“God, grant that true religion and civil liberty may be inseparable and that the unjust attempts to destroy the one may, in the issue, tend to the support and establishment of both.” – John Witherspoon, May 1776
For the past several months, our city has been engaged in a multi-tiered debate on public policy. On the surface, the central issue has been extending the protections of our Human Rights Ordinance to forbid discrimination based on sexual orientation. Beneath the surface, however, there has been a simultaneous and necessary debate over the role of religion in our society. Because I serve as the co-chair of the Interfaith Committee at ONEJAX, I was approached almost a year ago by those in the business community who were planning to move forward with this legislation. They wanted to know how the faith community would respond. I suggested that the city would be divided, but that those in support would likely be more quiet than those in opposition.
Sitting in the City Council chambers last month when the vote was finally taken, I was saddened by the truth of my own words. In his famous sermon to his New Jersey congregation, just months before he became the only clergy person to sign the Declaration of Independence, Presbyterian minister John Witherspoon taught the value of faith in public policy. “I do not wish to oppose anybody’s religion, but everybody’s wickedness,” he declared. We cannot be free, as Passover reminds us, until everyone else is free as well.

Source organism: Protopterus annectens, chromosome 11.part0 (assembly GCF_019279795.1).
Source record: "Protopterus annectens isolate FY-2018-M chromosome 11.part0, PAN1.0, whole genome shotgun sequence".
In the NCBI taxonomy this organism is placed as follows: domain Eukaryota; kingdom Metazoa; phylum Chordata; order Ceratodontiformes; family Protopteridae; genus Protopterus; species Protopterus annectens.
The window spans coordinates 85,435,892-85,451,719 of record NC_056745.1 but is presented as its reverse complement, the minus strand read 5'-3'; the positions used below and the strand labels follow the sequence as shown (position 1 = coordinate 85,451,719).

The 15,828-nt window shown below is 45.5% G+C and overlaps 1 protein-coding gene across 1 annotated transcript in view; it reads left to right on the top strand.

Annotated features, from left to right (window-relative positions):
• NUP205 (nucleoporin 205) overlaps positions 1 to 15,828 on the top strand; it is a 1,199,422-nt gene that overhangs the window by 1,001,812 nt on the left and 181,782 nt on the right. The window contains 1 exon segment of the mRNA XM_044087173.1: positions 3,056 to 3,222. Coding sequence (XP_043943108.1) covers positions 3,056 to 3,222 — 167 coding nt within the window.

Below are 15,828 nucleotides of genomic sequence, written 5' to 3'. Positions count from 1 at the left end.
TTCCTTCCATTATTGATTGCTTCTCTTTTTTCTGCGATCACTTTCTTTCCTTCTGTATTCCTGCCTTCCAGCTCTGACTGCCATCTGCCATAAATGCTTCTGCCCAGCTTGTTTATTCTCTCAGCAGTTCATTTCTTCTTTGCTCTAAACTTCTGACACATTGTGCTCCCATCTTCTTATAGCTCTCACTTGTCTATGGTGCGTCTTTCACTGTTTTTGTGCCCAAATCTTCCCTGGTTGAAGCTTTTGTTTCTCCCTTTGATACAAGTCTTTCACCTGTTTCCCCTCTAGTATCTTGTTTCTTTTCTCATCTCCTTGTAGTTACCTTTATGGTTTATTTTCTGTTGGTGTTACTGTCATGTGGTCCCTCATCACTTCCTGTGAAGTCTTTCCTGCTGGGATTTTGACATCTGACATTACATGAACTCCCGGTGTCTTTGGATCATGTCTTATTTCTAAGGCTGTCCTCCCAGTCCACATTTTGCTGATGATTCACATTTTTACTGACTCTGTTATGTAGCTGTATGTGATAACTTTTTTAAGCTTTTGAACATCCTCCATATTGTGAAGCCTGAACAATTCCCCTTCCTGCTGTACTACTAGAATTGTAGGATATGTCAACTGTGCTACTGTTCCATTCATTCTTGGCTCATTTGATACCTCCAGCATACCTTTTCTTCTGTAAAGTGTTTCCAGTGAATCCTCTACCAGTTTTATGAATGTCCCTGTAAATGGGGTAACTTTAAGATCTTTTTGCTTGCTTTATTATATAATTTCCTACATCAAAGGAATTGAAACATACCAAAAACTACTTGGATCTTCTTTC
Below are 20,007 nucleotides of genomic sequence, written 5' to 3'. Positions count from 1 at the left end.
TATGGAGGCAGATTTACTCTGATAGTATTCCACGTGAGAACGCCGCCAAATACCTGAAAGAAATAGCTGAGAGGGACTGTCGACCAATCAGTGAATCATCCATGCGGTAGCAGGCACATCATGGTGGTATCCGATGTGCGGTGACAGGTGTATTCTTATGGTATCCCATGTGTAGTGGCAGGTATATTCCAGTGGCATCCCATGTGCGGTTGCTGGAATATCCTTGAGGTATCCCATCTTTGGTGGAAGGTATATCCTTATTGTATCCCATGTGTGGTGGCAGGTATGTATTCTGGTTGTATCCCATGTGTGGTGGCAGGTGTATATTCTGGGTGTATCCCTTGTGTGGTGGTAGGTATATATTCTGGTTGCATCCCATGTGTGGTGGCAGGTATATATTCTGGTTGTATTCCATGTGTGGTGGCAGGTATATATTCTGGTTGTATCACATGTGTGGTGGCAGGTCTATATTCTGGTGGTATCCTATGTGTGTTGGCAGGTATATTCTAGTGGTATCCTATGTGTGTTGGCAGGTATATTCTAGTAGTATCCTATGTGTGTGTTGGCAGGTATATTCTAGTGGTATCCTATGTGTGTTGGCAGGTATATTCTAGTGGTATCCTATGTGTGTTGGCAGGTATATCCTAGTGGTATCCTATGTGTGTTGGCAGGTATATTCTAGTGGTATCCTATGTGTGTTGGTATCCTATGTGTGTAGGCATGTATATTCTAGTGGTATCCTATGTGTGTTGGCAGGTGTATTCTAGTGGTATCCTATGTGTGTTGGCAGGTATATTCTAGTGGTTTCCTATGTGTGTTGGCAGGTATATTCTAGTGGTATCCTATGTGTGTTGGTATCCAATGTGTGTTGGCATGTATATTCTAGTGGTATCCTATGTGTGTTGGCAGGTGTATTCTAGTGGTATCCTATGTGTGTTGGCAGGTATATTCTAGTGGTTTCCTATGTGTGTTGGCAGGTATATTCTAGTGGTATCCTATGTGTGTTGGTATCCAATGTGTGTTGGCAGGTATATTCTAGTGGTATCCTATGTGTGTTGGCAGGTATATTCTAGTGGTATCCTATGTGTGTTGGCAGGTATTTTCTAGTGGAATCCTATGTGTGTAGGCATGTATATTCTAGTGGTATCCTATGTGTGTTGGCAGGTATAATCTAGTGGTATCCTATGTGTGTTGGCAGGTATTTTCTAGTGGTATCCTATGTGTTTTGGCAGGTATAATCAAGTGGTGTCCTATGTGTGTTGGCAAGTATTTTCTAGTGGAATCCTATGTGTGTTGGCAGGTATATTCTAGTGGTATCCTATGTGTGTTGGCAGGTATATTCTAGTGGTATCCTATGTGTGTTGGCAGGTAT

It is not Passover, of course, that looms this month on our Jewish calendar, but rather the High Holy Days, a time for reflecting on our past and making resolutions about our future. Our tradition teaches us to stand together and confess our sins in the plural, so that no one need be singled out, and all can share in a commitment to self-improvement. Our city is a city of faithful people, though people of differing faiths. Should religious beliefs have played as strongly a role in the Human Rights discussion as they did? In my opinion, absolutely. I strongly support the dual freedoms of religion and speech, even for those adamantly opposed to what I believe to be right. At the same time our faith need not be silent in response. Indeed, as the prophet Habakkuk suggests, “the righteous person must live by his faith.” We are proud to be not only the oldest Jewish congregation in the city, but also the most welcoming, inclusive, and diverse. We need to put our beliefs into practice, not only on Shabbat and holidays, not only when we come to Temple, not only in our own homes, but everywhere, every moment of every day.
This month offers us a time to reflect, to resolve and to respond. Let us make this New Year better than all that have come before it by changing our lives and changing our world in the process. On the eve of revolution, Witherspoon preached, “I beseech you to make a wise improvement of the present threatening aspect of public affairs and to remember that your duty to God, to your country, to your families, and to yourselves is the same.” So, too, may it be for us, as our faith guides us into the Days of Awe ahead, and even more so to the days of decisions beyond. Becca, Leah, and I wish you and your families a very happy, healthy, and hopeful New Year.